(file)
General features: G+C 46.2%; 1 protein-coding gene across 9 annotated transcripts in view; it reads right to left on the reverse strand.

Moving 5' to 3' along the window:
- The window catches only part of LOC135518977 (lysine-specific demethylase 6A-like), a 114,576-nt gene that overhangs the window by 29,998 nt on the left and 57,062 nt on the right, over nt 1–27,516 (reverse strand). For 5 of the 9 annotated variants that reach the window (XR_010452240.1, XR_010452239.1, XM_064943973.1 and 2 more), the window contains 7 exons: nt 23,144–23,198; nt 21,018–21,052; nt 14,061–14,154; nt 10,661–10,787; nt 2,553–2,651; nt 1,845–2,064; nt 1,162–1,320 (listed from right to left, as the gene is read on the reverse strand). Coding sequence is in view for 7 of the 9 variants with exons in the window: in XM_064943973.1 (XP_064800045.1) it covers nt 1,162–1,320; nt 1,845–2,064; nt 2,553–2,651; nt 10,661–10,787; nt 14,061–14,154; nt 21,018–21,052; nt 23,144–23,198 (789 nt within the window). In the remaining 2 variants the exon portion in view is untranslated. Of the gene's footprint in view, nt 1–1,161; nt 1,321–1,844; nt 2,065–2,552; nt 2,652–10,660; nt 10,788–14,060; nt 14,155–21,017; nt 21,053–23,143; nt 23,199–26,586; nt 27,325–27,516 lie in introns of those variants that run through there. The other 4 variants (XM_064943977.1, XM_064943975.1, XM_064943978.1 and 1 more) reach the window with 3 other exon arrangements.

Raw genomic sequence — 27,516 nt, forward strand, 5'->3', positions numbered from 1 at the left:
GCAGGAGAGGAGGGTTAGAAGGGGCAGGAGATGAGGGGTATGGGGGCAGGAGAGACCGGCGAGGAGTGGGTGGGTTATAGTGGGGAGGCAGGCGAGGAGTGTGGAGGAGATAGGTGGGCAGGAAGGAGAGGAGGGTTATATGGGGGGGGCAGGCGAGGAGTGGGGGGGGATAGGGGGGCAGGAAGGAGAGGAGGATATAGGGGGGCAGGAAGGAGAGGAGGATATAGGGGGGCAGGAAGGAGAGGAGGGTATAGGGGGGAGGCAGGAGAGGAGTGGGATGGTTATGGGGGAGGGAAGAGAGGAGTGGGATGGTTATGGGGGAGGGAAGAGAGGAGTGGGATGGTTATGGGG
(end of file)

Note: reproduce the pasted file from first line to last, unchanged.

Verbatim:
General features: G+C 46.2%; 1 protein-coding gene across 9 annotated transcripts in view; it reads right to left on the reverse strand.

Moving 5' to 3' along the window:
- The window catches only part of LOC135518977 (lysine-specific demethylase 6A-like), a 114,576-nt gene that overhangs the window by 29,998 nt on the left and 57,062 nt on the right, over nt 1–27,516 (reverse strand). For 5 of the 9 annotated variants that reach the window (XR_010452240.1, XR_010452239.1, XM_064943973.1 and 2 more), the window contains 7 exons: nt 23,144–23,198; nt 21,018–21,052; nt 14,061–14,154; nt 10,661–10,787; nt 2,553–2,651; nt 1,845–2,064; nt 1,162–1,320 (listed from right to left, as the gene is read on the reverse strand). Coding sequence is in view for 7 of the 9 variants with exons in the window: in XM_064943973.1 (XP_064800045.1) it covers nt 1,162–1,320; nt 1,845–2,064; nt 2,553–2,651; nt 10,661–10,787; nt 14,061–14,154; nt 21,018–21,052; nt 23,144–23,198 (789 nt within the window). In the remaining 2 variants the exon portion in view is untranslated. Of the gene's footprint in view, nt 1–1,161; nt 1,321–1,844; nt 2,065–2,552; nt 2,652–10,660; nt 10,788–14,060; nt 14,155–21,017; nt 21,053–23,143; nt 23,199–26,586; nt 27,325–27,516 lie in introns of those variants that run through there. The other 4 variants (XM_064943977.1, XM_064943975.1, XM_064943978.1 and 1 more) reach the window with 3 other exon arrangements.

Raw genomic sequence — 27,516 nt, forward strand, 5'->3', positions numbered from 1 at the left:
GCAGGAGAGGAGGGTTAGAAGGGGCAGGAGATGAGGGGTATGGGGGCAGGAGAGACCGGCGAGGAGTGGGTGGGTTATAGTGGGGAGGCAGGCGAGGAGTGTGGAGGAGATAGGTGGGCAGGAAGGAGAGGAGGGTTATATGGGGGGGGCAGGCGAGGAGTGGGGGGGGATAGGGGGGCAGGAAGGAGAGGAGGATATAGGGGGGCAGGAAGGAGAGGAGGATATAGGGGGGCAGGAAGGAGAGGAGGGTATAGGGGGGAGGCAGGAGAGGAGTGGGATGGTTATGGGGGAGGGAAGAGAGGAGTGGGATGGTTATGGGGGAGGGAAGAGAGGAGTGGGATGGTTATGGGG